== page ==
So having been in Phnom Penh for a couple of days we have noticed a few things. The first is that the money here doesn’t have silk sweatshops on the backs, and the second is that the architecture is a pleasant blend of modern and traditional. For example the hotel we are staying in is a concrete rectangle seven stories tall, though the shape of the roof is traditional, and so are the tiles.
I can’t see the roofs of only a handful of buildings when I look out the window of our room on the 5th floor, and most of those are still under construction. Phnom Penh is a huge city that has, very literally, recently started exploring new heights.
Between the broad boulevards and well lit roads lie small neighborhoods of the less fortunate, with dark, winding alleyways between corrugated steal roofs, which seem to be the only modern part of each house. Many of them are built on small stilts, as the flooding here certainly gets high enough to be a problem.
|Birds for sale at a temple|
|Buddha on a gate of the Grand Palace|
There is a curious phenomenon amongst the younger generation of Cambodians, they hear stories from their parents about the tragedies they lived through and witnessed, they can see the killing fields where their countrymen were slaughtered. But few of them really believe it happened. They think the experiences of their parents are ghost stories, like we think of the tales of the Boogey man.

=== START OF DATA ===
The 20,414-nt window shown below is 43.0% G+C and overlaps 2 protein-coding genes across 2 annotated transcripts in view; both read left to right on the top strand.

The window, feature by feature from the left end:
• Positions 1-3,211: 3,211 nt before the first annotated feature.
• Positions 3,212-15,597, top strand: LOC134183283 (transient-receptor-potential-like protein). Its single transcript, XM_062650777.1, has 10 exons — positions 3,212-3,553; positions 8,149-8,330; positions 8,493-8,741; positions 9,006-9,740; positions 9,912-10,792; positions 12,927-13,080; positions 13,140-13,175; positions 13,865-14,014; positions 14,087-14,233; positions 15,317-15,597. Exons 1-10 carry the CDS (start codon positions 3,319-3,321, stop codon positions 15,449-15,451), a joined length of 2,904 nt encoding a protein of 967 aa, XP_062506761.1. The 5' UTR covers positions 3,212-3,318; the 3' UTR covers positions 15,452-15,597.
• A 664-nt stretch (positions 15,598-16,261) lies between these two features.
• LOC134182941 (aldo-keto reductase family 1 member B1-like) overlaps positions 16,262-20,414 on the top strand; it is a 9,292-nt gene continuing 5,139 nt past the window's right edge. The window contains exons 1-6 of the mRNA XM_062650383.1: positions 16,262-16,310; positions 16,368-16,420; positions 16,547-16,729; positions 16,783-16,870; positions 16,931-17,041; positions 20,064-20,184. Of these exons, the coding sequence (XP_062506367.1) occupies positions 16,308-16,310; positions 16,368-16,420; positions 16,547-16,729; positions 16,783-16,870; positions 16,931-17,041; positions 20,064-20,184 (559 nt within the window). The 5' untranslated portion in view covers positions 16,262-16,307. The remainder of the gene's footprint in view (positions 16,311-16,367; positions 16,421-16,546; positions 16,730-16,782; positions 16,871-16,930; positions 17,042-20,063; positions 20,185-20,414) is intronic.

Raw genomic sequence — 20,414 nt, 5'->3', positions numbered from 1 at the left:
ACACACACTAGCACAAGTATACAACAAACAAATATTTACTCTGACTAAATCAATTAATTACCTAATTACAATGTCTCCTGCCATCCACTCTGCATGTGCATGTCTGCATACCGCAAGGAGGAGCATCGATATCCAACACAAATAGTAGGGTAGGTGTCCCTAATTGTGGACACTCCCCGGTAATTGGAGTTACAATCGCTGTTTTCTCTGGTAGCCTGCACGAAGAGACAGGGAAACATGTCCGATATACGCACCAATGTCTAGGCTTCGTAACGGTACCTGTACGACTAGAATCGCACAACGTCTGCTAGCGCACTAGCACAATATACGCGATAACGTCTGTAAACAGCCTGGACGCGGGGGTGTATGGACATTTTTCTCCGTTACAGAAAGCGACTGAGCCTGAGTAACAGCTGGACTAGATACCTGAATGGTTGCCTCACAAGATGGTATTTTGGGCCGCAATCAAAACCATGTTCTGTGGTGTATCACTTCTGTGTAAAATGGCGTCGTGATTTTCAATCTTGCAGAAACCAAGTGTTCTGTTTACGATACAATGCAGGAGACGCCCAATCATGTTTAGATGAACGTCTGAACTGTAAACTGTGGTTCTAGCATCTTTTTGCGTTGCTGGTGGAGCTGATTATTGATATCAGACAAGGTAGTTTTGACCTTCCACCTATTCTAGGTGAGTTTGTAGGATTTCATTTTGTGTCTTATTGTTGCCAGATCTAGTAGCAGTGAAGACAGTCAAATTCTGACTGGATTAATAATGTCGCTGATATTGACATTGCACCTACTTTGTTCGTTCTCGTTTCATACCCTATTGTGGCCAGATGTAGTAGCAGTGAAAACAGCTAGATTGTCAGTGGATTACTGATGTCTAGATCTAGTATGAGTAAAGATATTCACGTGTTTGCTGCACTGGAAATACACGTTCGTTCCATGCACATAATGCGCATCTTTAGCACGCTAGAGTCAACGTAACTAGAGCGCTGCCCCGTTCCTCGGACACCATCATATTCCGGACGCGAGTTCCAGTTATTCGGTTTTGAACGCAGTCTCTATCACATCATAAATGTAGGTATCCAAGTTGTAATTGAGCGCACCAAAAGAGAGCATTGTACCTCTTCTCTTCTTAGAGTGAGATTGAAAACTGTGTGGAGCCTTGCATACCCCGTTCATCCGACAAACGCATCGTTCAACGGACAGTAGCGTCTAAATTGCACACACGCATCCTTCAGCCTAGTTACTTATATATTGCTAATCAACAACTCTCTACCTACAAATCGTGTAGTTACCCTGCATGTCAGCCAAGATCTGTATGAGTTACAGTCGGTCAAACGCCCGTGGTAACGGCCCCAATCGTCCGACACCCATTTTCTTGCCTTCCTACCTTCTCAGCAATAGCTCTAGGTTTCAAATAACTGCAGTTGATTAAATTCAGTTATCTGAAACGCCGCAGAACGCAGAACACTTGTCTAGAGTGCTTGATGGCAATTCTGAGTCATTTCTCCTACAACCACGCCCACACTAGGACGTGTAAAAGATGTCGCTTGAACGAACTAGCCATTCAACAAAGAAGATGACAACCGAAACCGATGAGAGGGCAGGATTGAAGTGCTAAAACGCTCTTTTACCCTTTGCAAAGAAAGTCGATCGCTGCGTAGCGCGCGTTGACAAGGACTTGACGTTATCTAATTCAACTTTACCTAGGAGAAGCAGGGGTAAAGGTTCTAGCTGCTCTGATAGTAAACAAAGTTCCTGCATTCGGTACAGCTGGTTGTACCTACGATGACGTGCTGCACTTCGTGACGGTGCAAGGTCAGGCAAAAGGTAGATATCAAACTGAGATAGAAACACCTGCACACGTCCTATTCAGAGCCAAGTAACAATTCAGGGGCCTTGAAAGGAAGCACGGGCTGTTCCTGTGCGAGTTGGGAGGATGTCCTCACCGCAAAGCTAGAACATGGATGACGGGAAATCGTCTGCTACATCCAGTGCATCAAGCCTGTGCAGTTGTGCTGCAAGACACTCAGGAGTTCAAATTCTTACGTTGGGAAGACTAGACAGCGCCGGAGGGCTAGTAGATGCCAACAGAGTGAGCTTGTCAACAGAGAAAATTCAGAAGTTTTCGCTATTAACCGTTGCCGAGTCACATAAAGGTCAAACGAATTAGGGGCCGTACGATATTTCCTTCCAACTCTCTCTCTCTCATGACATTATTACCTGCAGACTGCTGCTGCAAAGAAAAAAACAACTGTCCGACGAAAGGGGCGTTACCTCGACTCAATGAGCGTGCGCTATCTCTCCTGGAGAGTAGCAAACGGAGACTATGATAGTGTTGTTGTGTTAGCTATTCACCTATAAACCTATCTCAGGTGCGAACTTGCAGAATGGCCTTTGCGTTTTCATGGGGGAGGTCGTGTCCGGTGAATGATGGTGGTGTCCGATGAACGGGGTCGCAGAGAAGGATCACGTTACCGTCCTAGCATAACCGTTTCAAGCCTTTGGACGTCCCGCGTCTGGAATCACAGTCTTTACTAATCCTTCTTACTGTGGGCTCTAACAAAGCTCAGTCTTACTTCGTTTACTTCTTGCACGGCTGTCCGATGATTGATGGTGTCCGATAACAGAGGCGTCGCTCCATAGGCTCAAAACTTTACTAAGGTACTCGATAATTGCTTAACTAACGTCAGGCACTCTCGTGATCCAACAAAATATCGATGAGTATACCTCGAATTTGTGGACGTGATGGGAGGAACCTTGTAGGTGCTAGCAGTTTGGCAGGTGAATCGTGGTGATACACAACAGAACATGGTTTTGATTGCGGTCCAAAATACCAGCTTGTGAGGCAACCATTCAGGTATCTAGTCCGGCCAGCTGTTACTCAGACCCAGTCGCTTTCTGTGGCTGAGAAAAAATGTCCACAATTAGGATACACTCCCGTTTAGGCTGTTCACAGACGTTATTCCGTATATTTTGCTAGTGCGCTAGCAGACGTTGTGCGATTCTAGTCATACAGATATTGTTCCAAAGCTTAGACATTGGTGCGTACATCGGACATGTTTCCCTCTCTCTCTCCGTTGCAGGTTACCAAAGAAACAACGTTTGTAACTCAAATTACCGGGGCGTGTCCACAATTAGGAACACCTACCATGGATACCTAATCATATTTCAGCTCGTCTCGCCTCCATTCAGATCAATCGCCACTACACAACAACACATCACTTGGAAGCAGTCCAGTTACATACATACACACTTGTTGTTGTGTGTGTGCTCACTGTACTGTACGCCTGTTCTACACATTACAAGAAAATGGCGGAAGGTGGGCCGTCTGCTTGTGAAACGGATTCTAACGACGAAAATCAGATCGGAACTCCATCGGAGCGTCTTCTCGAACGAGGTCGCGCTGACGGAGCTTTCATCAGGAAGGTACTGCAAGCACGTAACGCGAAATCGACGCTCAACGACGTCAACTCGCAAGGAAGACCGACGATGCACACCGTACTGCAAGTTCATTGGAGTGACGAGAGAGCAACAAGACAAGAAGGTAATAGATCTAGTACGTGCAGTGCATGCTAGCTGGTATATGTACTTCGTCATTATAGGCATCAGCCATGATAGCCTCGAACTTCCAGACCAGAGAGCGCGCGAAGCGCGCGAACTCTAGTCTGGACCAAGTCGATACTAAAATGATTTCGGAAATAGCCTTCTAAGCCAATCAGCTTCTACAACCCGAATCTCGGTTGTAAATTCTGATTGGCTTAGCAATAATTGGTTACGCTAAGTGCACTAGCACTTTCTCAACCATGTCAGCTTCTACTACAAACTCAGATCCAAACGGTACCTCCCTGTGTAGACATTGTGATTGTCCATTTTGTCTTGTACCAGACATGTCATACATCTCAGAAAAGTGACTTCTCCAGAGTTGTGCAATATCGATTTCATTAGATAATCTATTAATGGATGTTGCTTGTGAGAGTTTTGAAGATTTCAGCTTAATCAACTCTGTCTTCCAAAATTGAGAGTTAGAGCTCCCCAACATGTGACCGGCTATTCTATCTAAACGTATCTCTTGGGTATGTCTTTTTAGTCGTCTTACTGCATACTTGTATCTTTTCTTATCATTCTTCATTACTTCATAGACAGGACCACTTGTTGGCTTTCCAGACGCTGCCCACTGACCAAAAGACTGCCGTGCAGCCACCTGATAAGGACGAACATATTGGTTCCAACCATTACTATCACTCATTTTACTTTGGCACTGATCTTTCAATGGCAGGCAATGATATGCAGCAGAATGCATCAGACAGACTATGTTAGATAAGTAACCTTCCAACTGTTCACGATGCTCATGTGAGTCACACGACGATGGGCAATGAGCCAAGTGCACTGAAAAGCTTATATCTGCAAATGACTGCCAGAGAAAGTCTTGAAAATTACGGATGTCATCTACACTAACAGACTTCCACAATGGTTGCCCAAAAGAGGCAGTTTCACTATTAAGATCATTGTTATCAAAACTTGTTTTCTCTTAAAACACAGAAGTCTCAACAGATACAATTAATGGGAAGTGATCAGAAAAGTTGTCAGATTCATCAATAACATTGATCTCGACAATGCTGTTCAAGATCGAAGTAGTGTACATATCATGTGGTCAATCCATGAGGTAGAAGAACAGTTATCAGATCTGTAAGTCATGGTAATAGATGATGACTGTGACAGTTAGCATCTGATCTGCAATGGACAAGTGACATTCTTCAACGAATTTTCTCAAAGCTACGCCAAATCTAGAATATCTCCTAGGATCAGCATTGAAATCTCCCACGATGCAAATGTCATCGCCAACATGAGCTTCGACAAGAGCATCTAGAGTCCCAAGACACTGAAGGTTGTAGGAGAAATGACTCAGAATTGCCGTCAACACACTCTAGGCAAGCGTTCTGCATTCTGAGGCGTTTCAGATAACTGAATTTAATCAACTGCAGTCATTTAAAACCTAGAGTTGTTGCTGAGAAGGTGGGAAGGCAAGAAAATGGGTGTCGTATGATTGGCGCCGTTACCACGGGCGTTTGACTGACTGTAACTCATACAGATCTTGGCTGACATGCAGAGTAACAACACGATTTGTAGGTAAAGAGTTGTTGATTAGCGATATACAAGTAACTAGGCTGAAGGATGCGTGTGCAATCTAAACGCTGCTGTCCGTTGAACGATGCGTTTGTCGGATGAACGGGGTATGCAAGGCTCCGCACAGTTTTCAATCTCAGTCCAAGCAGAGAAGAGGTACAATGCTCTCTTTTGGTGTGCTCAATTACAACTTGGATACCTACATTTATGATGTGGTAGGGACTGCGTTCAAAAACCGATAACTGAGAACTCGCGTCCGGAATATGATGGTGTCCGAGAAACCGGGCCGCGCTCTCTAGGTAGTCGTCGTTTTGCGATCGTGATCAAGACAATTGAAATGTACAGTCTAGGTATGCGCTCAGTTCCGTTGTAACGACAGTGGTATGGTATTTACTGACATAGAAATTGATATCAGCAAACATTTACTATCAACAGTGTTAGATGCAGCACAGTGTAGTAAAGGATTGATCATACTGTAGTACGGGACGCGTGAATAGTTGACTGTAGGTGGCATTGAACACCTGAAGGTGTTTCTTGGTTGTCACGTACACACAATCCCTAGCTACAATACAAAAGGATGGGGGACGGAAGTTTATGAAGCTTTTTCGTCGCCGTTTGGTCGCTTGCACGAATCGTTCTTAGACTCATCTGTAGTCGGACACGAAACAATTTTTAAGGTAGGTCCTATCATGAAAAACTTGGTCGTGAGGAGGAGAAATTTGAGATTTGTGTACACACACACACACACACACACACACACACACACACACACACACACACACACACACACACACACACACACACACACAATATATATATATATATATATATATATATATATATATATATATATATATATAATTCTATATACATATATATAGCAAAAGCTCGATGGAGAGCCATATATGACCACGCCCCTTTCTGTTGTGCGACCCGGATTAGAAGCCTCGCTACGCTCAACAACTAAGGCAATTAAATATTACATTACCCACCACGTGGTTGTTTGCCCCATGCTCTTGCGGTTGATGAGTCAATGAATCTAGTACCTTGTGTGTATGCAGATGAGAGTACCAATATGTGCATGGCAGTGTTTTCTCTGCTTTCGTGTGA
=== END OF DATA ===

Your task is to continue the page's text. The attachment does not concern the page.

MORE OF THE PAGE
Since Pol Pot was removed from power there has been no conversation, no discussion in schools or colleges about the atrocities committed not two decades ago. Although this is starting to change, many are concerned about the affect this will have on the future generations, they worry that the fun, peace loving youth of today will harden, becoming more aggressive.
The Cambodia of today is a safe place, for anybody to come to, although it was not so some ten years ago. Today I was listening to a story told by an Aussie fellow who has been coming to Cambodia since 1994 at first for pleasure, then for work, and now to give back to the country he fell in love with, giving money to NGO’s and charity organizations. The story he told was from one of his first visits to a friend of his who lived here in Phnom Penh.
But as I said earlier, Cambodia is safe these days. Sure there are pickpockets (our first night here we ran into a guy who’s bag got stolen off a bus), and Tuk Tuk drivers who will try to rip you off, among other hazards that every city seems to possess, but you really have to do something rash to warrant any hostility.
The beggars are tame, and so are the street vendors, a shake of your head is all it takes to get somebody off your tail. A smile goes a long way here, so does common curtsey. Don’t be shy to have a conversation with the Tuk Tuk driver you employ for five minutes, you wont ever see him again in the throngs of people, and you might just enrich both your lives.
In this country you really do get what you give.